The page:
She called for parents and teachers to “reset expectations”, noting that “we tend to load up their days, and expect schools to cram a lot into those days”.

At the time, Education Victoria recommended one to three hours of homework each night for high school students in years 10 to 12, plus six hours on weekends. It’s a policy that was reviewed in 2021 and remains in place to date. The requirements are similar at Queensland high schools, where 18 hours of extracurricular study is recommended each week.

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It’s a lot. And Anne Hollonds notes that, “many people today would say kids are experiencing stress as a result of too much to do”.

The post-pandemic shift in attitudes to homework seems to signal a move towards more family time. Anne Hollonds literally said go home and “eyeball your kids”, and Flinders University primary school program coordinator Barbara Neilsen wants young students to “spend free time socialising or playing with their parents”.

Alternatives to homework

Personally, although I can see the benefit of educational activities outside of school, I just don’t think those benefits can be found in a textbook or device.

In fact, as an expat from the UK, I chose Australia because of the lifestyle that comes with this country’s climate, beaches, oceans, and parklands.

In 2016, U.S teacher Brandy Young sent her second-grade (seven and eight year old) students home with a now viral note that read, “there will be no formally assigned homework this year, rather, I ask you spend your evenings doing things that are proven to correlate with student success. Eat dinner as a family, read together, play outside, and get your child to bed early”.

I would say this is where my family sits. If we were to freely choose how we spend our weekday evenings, some would be spent on activities, some on the logistics of keeping our home running smoothly, and some specifically on the vital art of making amazing food for each other. (I’m Caribbean, that part is culture.)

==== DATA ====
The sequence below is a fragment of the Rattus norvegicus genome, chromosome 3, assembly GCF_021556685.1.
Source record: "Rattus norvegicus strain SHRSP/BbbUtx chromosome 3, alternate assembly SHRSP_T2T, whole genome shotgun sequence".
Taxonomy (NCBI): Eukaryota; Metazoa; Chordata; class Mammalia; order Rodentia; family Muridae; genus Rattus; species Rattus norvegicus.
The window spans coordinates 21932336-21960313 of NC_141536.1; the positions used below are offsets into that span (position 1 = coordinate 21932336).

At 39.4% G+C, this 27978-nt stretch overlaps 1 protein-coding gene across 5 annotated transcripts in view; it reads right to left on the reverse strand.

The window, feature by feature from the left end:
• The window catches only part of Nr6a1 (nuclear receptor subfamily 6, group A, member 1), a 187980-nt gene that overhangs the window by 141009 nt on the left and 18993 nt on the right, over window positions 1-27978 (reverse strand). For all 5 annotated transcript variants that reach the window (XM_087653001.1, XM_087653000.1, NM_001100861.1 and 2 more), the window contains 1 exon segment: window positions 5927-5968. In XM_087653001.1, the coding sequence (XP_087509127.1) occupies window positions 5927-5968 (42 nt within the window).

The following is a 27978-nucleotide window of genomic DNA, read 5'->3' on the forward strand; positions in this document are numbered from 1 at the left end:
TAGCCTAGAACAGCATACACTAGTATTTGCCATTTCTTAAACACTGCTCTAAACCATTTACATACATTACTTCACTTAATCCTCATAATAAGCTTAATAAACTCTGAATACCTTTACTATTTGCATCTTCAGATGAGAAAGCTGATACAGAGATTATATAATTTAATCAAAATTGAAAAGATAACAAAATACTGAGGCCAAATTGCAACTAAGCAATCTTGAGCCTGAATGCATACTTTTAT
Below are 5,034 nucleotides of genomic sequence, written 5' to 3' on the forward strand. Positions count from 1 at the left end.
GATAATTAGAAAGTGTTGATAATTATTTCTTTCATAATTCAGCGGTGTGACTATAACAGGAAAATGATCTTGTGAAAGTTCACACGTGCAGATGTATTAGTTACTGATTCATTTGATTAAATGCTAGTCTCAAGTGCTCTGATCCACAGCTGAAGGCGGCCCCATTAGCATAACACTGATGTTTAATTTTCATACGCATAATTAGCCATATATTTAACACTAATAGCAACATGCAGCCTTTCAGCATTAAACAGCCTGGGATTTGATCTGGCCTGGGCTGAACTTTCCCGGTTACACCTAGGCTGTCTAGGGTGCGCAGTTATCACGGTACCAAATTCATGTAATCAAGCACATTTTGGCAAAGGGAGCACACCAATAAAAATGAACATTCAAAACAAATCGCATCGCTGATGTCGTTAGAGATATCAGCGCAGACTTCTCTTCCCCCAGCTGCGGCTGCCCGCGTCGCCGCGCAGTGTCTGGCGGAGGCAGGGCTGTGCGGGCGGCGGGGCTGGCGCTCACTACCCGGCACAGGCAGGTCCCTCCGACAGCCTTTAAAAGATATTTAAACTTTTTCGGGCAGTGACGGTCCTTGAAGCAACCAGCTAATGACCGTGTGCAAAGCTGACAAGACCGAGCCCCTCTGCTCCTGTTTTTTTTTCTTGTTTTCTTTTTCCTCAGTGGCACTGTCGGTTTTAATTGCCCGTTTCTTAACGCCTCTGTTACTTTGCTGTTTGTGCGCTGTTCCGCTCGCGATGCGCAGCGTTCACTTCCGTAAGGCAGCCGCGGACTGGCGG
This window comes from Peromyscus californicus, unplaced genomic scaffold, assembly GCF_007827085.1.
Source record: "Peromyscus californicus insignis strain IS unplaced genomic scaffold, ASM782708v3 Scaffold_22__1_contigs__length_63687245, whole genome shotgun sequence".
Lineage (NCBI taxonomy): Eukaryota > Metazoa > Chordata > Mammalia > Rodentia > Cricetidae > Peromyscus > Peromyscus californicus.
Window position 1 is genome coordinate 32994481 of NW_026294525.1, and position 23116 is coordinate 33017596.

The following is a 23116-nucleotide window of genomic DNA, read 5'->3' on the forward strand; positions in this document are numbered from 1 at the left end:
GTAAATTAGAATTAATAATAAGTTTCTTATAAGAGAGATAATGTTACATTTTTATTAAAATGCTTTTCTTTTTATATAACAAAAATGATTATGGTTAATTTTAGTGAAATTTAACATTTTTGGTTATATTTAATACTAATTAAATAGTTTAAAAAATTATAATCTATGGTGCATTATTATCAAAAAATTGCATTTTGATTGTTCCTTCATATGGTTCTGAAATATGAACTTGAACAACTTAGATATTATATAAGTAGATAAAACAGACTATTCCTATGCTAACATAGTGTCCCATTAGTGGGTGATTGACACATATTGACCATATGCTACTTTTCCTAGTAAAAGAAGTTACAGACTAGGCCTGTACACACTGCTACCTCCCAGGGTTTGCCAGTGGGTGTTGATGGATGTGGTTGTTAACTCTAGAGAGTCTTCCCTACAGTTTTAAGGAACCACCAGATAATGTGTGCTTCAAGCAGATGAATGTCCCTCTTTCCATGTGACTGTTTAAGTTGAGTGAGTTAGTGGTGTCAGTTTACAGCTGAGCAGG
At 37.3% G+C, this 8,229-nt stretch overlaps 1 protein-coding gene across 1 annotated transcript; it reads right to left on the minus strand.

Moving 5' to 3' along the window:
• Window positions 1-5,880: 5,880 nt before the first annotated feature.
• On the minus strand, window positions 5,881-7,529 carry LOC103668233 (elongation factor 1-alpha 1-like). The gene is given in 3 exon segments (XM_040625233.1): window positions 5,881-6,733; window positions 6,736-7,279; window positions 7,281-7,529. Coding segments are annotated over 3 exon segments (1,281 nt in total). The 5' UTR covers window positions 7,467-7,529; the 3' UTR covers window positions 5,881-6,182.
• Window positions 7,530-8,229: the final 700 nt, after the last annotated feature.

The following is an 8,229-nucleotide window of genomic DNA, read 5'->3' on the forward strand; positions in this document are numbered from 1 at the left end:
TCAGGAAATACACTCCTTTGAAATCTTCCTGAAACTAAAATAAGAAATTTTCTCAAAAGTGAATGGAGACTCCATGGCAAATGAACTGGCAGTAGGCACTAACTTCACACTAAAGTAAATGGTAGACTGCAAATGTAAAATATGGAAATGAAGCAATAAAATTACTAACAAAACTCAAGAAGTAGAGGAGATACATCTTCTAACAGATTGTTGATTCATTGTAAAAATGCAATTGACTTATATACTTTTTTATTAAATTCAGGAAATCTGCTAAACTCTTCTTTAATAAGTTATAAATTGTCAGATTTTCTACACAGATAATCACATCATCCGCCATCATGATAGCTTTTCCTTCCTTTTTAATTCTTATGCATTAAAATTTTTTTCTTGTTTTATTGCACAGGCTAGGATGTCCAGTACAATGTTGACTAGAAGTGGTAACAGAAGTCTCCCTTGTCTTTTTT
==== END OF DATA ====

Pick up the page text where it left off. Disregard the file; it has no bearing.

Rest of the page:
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Weekends? They’d be spent getting as far away from school grounds as possible, piling into the car with library and audio books for a road trip to whatever Sydney gold I’ve dug up during the week. Mooching around art galleries, tracking down obscure museums, and generally being tourists in our own city.

Finding the right fit for your family

Anne says that “play is very important for the development and wellbeing of children” and she’s right. It’s important for their parents and carers too. If homework’s a challenge for you I believe that finding the right fit for your family means ditching the “one size fits all’ approach, choosing your battles, and looking at what works for the individuals in your household.

I have three children and they each have a different relationship with school, and with their homework. One works almost completely autonomously, one loves a group effort, getting input and opinions from siblings as well as me, and one loves to avoid homework at all costs.

I may not believe in homework, but I do believe that attitude and effort matter, and this is where I tailor the experience for my kids. If I can see that the sheer volume coming home is interfering with planned extracurricular activities that school my kids in self-awareness, team dynamics, accountability, resilience, and kindness, I’ll make a call on focusing on quality rather than quantity.

I prioritise self-care in this conversation too, noting that a vital element of that self-care also involves alleviating the stress around not doing homework – by getting it done.

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Much like their adult counterparts, navigating the workplace that’s 20 years ahead of them, the key for kids is to begin mastering the ever-elusive art of balance. And that means balancing workload with wellbeing, learning with life, and the urge to run wild and free with the discipline and mindset needed to run a team, department, business, or empire in their chosen field.

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By Charlie
Charlie Writes is a Sydney based, London born, Caribbean writer, interviewer and poet. A colourful 27 year career has taken Charlie from typing poems on the spot on her 1970’s typerwiter named June, to donning a hard hat as a roving reporter in the construction industry. All while living out her favourite quote that the greatest adventures begin with a simple conversation.